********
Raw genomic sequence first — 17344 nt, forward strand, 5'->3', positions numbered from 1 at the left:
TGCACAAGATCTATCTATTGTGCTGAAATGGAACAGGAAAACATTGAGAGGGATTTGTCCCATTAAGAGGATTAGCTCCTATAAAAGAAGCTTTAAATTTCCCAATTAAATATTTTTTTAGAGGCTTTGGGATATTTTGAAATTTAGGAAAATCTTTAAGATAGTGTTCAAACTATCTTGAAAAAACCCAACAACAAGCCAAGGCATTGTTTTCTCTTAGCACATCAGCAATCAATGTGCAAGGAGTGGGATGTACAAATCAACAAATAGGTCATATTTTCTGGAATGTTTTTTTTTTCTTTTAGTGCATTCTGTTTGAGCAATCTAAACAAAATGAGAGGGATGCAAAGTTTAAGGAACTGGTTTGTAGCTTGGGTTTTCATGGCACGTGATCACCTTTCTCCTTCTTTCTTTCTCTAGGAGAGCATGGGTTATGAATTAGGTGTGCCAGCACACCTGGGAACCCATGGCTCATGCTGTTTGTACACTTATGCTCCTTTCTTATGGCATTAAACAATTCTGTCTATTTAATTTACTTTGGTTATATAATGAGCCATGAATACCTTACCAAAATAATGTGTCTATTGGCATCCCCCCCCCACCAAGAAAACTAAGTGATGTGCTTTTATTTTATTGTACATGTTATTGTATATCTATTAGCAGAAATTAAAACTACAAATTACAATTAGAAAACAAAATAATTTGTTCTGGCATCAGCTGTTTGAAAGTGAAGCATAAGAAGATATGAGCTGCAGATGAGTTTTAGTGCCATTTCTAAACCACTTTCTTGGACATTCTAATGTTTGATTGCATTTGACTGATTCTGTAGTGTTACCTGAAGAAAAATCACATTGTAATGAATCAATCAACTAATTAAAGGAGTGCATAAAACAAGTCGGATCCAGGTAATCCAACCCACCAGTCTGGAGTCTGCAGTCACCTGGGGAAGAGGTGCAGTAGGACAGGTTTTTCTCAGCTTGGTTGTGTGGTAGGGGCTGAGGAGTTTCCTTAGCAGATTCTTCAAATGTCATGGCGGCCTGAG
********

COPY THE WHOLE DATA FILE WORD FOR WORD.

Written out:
Raw genomic sequence first — 17344 nt, forward strand, 5'->3', positions numbered from 1 at the left:
TGCACAAGATCTATCTATTGTGCTGAAATGGAACAGGAAAACATTGAGAGGGATTTGTCCCATTAAGAGGATTAGCTCCTATAAAAGAAGCTTTAAATTTCCCAATTAAATATTTTTTTAGAGGCTTTGGGATATTTTGAAATTTAGGAAAATCTTTAAGATAGTGTTCAAACTATCTTGAAAAAACCCAACAACAAGCCAAGGCATTGTTTTCTCTTAGCACATCAGCAATCAATGTGCAAGGAGTGGGATGTACAAATCAACAAATAGGTCATATTTTCTGGAATGTTTTTTTTTTCTTTTAGTGCATTCTGTTTGAGCAATCTAAACAAAATGAGAGGGATGCAAAGTTTAAGGAACTGGTTTGTAGCTTGGGTTTTCATGGCACGTGATCACCTTTCTCCTTCTTTCTTTCTCTAGGAGAGCATGGGTTATGAATTAGGTGTGCCAGCACACCTGGGAACCCATGGCTCATGCTGTTTGTACACTTATGCTCCTTTCTTATGGCATTAAACAATTCTGTCTATTTAATTTACTTTGGTTATATAATGAGCCATGAATACCTTACCAAAATAATGTGTCTATTGGCATCCCCCCCCCACCAAGAAAACTAAGTGATGTGCTTTTATTTTATTGTACATGTTATTGTATATCTATTAGCAGAAATTAAAACTACAAATTACAATTAGAAAACAAAATAATTTGTTCTGGCATCAGCTGTTTGAAAGTGAAGCATAAGAAGATATGAGCTGCAGATGAGTTTTAGTGCCATTTCTAAACCACTTTCTTGGACATTCTAATGTTTGATTGCATTTGACTGATTCTGTAGTGTTACCTGAAGAAAAATCACATTGTAATGAATCAATCAACTAATTAAAGGAGTGCATAAAACAAGTCGGATCCAGGTAATCCAACCCACCAGTCTGGAGTCTGCAGTCACCTGGGGAAGAGGTGCAGTAGGACAGGTTTTTCTCAGCTTGGTTGTGTGGTAGGGGCTGAGGAGTTTCCTTAGCAGATTCTTCAAATGTCATGGCGGCCTGAG